For the last several months, the Association of Bay Area Governments (ABAG) and the Metropolitan Transportation Commission (MTC) have been exploring taking unprecedented steps to better integrate the two agencies to create more effective, efficient regional planning for the Bay Area. At the ABAG General Assembly on April 21, Greenbelt Alliance CEO Jeremy Madsen was asked to bring the environmental perspective regarding this potential integration.
Smart growth can make our region more climate-friendly, affordable, and economically competitive, while protecting our farms, forests, and watersheds.
On November 18, the Metropolitan Transportation Commission voted to significantly increase its investment in conservation by expanding its first-in-the-nation Priority Conservation Area grant program by over 60% to $16.4 million. This is a major validation of the importance of safeguarding these lands from sprawl.
This morning, the Bay Area’s two regional governmental agencies—the Metropolitan Transportation Commission (MTC) and the Association of Bay Area Governments (ABAG)—unanimously voted to pursue merging the two organizations into one. For years, Greenbelt Alliance has believed that the region would benefit from better integration of MTC and ABAG.
Those following the conversation around increased integration of our regional governmental agencies, the Metropolitan Transportation Commission (MTC) and the Association of Bay Area Governments (ABAG), will be interested to hear that MTC just released a formal proposal for an October 28 vote to consolidate the MTC and ABAG planning departments into an Integrated Regional Planning Department under MTC’s authority.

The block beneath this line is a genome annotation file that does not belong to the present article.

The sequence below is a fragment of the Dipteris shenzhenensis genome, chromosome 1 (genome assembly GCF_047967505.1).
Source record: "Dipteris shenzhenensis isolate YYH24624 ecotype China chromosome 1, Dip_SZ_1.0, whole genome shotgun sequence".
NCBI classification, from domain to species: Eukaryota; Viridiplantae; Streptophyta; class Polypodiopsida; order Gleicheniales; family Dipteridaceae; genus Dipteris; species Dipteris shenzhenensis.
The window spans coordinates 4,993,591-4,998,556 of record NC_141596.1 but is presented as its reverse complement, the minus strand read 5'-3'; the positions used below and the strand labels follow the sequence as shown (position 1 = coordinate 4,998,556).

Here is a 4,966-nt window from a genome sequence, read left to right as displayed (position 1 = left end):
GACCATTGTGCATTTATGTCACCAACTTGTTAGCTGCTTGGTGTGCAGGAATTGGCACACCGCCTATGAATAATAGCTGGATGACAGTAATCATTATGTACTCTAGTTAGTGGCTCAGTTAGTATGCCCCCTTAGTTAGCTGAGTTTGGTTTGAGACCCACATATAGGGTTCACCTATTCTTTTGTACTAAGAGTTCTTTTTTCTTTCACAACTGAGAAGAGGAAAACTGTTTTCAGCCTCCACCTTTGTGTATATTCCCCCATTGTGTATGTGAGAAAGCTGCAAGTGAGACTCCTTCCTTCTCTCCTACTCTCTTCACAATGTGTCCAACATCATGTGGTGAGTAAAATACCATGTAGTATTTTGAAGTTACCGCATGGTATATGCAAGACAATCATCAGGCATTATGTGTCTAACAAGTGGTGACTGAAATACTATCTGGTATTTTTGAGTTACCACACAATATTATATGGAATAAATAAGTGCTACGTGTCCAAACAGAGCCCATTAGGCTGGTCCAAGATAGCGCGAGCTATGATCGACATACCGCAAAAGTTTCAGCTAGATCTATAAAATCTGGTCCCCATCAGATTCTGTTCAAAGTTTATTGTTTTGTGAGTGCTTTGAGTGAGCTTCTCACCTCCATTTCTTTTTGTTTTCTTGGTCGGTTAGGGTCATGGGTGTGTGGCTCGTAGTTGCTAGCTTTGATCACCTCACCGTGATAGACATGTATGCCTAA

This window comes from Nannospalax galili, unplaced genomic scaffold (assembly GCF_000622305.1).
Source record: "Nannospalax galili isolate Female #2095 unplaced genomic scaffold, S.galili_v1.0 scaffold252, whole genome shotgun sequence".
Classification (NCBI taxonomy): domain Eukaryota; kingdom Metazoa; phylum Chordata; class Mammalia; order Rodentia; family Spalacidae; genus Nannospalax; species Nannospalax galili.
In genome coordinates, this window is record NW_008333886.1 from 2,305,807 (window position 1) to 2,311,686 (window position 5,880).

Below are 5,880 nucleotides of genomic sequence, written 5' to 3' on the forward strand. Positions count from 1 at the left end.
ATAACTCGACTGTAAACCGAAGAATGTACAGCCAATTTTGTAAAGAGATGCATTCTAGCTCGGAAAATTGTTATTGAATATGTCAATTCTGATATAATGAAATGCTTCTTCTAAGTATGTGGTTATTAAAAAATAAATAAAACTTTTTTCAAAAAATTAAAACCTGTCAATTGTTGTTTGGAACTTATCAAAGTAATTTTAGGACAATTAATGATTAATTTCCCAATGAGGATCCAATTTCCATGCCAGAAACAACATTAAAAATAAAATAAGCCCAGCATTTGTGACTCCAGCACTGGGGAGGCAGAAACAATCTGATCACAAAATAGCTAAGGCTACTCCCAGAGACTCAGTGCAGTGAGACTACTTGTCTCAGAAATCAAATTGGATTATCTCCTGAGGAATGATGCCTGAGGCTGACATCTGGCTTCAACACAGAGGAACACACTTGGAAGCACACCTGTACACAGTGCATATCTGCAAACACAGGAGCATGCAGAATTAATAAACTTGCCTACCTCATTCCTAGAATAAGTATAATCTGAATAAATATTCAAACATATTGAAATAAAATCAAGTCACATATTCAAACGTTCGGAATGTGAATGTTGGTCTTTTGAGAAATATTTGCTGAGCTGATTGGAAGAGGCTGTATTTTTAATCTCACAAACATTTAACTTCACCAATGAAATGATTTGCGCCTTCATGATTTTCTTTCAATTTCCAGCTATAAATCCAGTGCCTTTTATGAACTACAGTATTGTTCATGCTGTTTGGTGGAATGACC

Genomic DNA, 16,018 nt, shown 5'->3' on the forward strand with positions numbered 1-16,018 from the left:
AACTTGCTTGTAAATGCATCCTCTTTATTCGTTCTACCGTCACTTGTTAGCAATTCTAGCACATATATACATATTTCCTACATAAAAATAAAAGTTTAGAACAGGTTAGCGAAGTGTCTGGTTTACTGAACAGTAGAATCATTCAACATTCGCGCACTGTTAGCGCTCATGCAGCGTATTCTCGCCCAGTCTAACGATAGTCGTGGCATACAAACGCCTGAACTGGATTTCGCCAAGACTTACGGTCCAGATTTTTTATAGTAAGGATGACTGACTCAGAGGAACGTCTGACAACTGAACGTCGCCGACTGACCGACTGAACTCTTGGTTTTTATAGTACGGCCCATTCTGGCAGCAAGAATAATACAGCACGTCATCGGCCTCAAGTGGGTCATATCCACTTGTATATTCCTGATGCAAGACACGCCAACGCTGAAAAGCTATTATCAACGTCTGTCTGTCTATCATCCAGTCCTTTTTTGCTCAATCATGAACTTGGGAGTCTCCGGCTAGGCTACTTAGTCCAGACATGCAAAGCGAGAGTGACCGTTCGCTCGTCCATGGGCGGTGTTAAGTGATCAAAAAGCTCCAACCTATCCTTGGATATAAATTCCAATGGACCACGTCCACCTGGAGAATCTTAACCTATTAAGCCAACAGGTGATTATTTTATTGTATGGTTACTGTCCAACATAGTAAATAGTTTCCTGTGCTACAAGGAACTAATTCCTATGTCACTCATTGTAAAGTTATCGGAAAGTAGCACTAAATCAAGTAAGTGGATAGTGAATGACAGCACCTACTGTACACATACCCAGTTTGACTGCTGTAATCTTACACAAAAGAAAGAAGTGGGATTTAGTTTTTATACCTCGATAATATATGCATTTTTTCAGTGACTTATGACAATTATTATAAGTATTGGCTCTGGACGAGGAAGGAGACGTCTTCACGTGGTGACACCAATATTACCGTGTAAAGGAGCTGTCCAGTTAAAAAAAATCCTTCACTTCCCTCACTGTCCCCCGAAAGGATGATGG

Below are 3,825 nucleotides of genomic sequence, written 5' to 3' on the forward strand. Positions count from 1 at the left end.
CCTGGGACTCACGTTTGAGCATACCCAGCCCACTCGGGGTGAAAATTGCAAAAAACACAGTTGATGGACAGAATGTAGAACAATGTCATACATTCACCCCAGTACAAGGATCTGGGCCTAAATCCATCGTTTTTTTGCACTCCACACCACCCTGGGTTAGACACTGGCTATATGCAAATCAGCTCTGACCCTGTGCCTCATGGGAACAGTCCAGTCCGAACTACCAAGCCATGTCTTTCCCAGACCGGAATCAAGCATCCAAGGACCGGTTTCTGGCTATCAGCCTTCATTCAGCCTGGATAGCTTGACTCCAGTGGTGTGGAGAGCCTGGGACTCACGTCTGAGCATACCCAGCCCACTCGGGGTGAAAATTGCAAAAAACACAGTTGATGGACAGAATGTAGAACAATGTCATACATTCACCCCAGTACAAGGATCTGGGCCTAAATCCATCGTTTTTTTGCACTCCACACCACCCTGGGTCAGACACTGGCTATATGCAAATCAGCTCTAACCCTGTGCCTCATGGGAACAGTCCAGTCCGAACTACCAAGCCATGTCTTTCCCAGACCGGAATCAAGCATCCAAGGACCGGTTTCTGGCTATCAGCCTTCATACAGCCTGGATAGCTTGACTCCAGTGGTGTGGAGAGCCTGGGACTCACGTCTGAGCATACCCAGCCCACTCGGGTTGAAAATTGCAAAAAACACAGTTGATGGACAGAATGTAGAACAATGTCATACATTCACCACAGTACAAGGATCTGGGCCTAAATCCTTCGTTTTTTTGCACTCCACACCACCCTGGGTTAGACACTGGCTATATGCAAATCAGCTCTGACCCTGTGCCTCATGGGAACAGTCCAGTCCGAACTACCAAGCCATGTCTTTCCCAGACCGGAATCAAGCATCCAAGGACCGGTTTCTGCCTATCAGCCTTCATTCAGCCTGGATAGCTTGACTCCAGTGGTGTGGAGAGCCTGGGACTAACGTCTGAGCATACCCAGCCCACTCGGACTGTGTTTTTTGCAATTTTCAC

The Metropolitan Transportation Commission has proposed an MTC and ABAG merger of their planning departments. We support stronger integration between the Bay Area’s two largest agencies.
In the Plan Bay Area update effort, we’re looking closely at how new funds are distributed and how the new plan will measure performance.
Randal O’Toole—a Cato Institute fellow and avowed opponent of smart growth—recently wrote a diatribe against Plan Bay Area in Forbes. O’Toole wants to impose his growth vision on our region, which calls for opening the floodgates for sprawl development on natural and agricultural lands. Here’s our response.
With the 2017 update to Plan Bay Area well underway, Greenbelt Alliance has developed several recommendations on how to improve one of the most important pieces of that update, the second round of the OneBayArea Grant Program (OBAG).
May 28 marked the last public workshop of the initial comment period for the update to Plan Bay Area, the groundbreaking regional strategy that envisions no sprawl for the next generation and focuses the majority of new development near transit. Here are some highlights from the workshops.